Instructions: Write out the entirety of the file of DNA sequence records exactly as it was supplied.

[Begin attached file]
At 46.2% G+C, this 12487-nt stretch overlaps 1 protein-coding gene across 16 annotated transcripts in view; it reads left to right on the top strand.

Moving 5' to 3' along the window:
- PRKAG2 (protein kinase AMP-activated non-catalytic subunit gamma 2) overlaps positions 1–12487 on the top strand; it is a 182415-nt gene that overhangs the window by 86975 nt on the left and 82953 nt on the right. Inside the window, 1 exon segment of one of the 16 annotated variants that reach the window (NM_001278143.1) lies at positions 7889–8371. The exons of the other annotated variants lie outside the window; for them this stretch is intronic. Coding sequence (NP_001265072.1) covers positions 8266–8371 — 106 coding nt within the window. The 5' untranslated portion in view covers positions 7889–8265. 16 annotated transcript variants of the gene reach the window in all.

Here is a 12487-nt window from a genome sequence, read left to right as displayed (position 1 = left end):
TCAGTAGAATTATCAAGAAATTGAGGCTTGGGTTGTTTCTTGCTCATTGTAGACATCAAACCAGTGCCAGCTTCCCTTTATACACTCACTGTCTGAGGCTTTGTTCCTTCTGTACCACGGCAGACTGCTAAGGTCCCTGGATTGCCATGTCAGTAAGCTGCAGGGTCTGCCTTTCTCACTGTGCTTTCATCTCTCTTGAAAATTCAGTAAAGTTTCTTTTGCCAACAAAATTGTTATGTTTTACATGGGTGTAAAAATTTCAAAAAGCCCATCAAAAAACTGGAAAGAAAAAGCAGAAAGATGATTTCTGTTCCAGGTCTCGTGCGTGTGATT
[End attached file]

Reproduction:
At 46.2% G+C, this 12487-nt stretch overlaps 1 protein-coding gene across 16 annotated transcripts in view; it reads left to right on the top strand.

Moving 5' to 3' along the window:
- PRKAG2 (protein kinase AMP-activated non-catalytic subunit gamma 2) overlaps positions 1–12487 on the top strand; it is a 182415-nt gene that overhangs the window by 86975 nt on the left and 82953 nt on the right. Inside the window, 1 exon segment of one of the 16 annotated variants that reach the window (NM_001278143.1) lies at positions 7889–8371. The exons of the other annotated variants lie outside the window; for them this stretch is intronic. Coding sequence (NP_001265072.1) covers positions 8266–8371 — 106 coding nt within the window. The 5' untranslated portion in view covers positions 7889–8265. 16 annotated transcript variants of the gene reach the window in all.

Here is a 12487-nt window from a genome sequence, read left to right as displayed (position 1 = left end):
TCAGTAGAATTATCAAGAAATTGAGGCTTGGGTTGTTTCTTGCTCATTGTAGACATCAAACCAGTGCCAGCTTCCCTTTATACACTCACTGTCTGAGGCTTTGTTCCTTCTGTACCACGGCAGACTGCTAAGGTCCCTGGATTGCCATGTCAGTAAGCTGCAGGGTCTGCCTTTCTCACTGTGCTTTCATCTCTCTTGAAAATTCAGTAAAGTTTCTTTTGCCAACAAAATTGTTATGTTTTACATGGGTGTAAAAATTTCAAAAAGCCCATCAAAAAACTGGAAAGAAAAAGCAGAAAGATGATTTCTGTTCCAGGTCTCGTGCGTGTGATT